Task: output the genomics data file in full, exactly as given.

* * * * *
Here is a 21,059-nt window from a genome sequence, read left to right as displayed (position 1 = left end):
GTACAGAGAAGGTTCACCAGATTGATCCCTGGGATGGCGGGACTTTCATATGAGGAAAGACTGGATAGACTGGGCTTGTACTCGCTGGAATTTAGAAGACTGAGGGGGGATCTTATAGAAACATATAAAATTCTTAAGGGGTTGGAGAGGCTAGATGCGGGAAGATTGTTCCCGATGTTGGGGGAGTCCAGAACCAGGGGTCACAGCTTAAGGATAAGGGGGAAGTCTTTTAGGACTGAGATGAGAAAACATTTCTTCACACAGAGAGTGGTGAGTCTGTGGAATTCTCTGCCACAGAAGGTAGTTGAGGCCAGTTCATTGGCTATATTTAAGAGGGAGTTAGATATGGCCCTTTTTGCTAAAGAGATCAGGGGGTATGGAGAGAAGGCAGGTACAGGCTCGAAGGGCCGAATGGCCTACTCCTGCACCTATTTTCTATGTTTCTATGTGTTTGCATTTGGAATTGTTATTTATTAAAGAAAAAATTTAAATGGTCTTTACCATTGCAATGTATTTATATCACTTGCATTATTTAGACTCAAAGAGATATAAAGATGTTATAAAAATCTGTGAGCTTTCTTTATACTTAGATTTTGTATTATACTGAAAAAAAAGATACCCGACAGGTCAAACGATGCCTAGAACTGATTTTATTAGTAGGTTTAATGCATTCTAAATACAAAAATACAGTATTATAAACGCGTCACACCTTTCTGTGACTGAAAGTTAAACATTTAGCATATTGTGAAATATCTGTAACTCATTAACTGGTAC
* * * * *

Here is a 21,059-nt window from a genome sequence, read left to right as displayed (position 1 = left end):
GTACAGAGAAGGTTCACCAGATTGATCCCTGGGATGGCGGGACTTTCATATGAGGAAAGACTGGATAGACTGGGCTTGTACTCGCTGGAATTTAGAAGACTGAGGGGGGATCTTATAGAAACATATAAAATTCTTAAGGGGTTGGAGAGGCTAGATGCGGGAAGATTGTTCCCGATGTTGGGGGAGTCCAGAACCAGGGGTCACAGCTTAAGGATAAGGGGGAAGTCTTTTAGGACTGAGATGAGAAAACATTTCTTCACACAGAGAGTGGTGAGTCTGTGGAATTCTCTGCCACAGAAGGTAGTTGAGGCCAGTTCATTGGCTATATTTAAGAGGGAGTTAGATATGGCCCTTTTTGCTAAAGAGATCAGGGGGTATGGAGAGAAGGCAGGTACAGGCTCGAAGGGCCGAATGGCCTACTCCTGCACCTATTTTCTATGTTTCTATGTGTTTGCATTTGGAATTGTTATTTATTAAAGAAAAAATTTAAATGGTCTTTACCATTGCAATGTATTTATATCACTTGCATTATTTAGACTCAAAGAGATATAAAGATGTTATAAAAATCTGTGAGCTTTCTTTATACTTAGATTTTGTATTATACTGAAAAAAAAGATACCCGACAGGTCAAACGATGCCTAGAACTGATTTTATTAGTAGGTTTAATGCATTCTAAATACAAAAATACAGTATTATAAACGCGTCACACCTTTCTGTGACTGAAAGTTAAACATTTAGCATATTGTGAAATATCTGTAACTCATTAACTGGTAC